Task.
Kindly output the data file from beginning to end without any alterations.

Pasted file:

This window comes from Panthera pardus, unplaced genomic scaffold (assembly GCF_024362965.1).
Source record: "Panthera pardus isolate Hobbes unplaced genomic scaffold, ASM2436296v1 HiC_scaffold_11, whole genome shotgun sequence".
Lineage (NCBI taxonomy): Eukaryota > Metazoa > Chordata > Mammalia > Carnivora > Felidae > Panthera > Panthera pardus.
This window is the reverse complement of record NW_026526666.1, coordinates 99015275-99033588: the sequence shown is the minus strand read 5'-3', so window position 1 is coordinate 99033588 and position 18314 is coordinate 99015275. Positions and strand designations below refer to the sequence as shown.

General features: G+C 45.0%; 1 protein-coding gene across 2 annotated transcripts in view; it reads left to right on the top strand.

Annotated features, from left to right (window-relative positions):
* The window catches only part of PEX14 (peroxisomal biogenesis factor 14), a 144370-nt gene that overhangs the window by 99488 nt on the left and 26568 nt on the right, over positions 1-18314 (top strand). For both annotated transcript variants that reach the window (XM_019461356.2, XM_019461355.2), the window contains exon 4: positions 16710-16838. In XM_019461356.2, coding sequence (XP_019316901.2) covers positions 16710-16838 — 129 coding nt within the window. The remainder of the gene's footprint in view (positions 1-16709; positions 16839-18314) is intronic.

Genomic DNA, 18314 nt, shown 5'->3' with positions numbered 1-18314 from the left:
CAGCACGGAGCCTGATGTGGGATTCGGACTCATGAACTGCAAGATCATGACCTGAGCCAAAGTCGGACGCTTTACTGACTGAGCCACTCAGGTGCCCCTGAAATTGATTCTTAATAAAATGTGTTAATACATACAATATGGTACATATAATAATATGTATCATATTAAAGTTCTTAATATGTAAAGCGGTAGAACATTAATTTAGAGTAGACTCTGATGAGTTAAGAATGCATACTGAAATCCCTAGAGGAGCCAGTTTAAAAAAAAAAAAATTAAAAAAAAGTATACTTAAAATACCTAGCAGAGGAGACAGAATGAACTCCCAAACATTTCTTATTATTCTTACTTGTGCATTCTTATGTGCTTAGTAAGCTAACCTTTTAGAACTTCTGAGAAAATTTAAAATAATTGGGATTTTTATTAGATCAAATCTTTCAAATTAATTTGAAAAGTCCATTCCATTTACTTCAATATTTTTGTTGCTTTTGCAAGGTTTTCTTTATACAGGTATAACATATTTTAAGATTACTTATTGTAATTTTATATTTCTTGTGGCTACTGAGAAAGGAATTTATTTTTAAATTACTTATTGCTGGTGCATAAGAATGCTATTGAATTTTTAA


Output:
This window comes from Panthera pardus, unplaced genomic scaffold (assembly GCF_024362965.1).
Source record: "Panthera pardus isolate Hobbes unplaced genomic scaffold, ASM2436296v1 HiC_scaffold_11, whole genome shotgun sequence".
Lineage (NCBI taxonomy): Eukaryota > Metazoa > Chordata > Mammalia > Carnivora > Felidae > Panthera > Panthera pardus.
This window is the reverse complement of record NW_026526666.1, coordinates 99015275-99033588: the sequence shown is the minus strand read 5'-3', so window position 1 is coordinate 99033588 and position 18314 is coordinate 99015275. Positions and strand designations below refer to the sequence as shown.

General features: G+C 45.0%; 1 protein-coding gene across 2 annotated transcripts in view; it reads left to right on the top strand.

Annotated features, from left to right (window-relative positions):
* The window catches only part of PEX14 (peroxisomal biogenesis factor 14), a 144370-nt gene that overhangs the window by 99488 nt on the left and 26568 nt on the right, over positions 1-18314 (top strand). For both annotated transcript variants that reach the window (XM_019461356.2, XM_019461355.2), the window contains exon 4: positions 16710-16838. In XM_019461356.2, coding sequence (XP_019316901.2) covers positions 16710-16838 — 129 coding nt within the window. The remainder of the gene's footprint in view (positions 1-16709; positions 16839-18314) is intronic.

Genomic DNA, 18314 nt, shown 5'->3' with positions numbered 1-18314 from the left:
CAGCACGGAGCCTGATGTGGGATTCGGACTCATGAACTGCAAGATCATGACCTGAGCCAAAGTCGGACGCTTTACTGACTGAGCCACTCAGGTGCCCCTGAAATTGATTCTTAATAAAATGTGTTAATACATACAATATGGTACATATAATAATATGTATCATATTAAAGTTCTTAATATGTAAAGCGGTAGAACATTAATTTAGAGTAGACTCTGATGAGTTAAGAATGCATACTGAAATCCCTAGAGGAGCCAGTTTAAAAAAAAAAAAATTAAAAAAAAGTATACTTAAAATACCTAGCAGAGGAGACAGAATGAACTCCCAAACATTTCTTATTATTCTTACTTGTGCATTCTTATGTGCTTAGTAAGCTAACCTTTTAGAACTTCTGAGAAAATTTAAAATAATTGGGATTTTTATTAGATCAAATCTTTCAAATTAATTTGAAAAGTCCATTCCATTTACTTCAATATTTTTGTTGCTTTTGCAAGGTTTTCTTTATACAGGTATAACATATTTTAAGATTACTTATTGTAATTTTATATTTCTTGTGGCTACTGAGAAAGGAATTTATTTTTAAATTACTTATTGCTGGTGCATAAGAATGCTATTGAATTTTTAA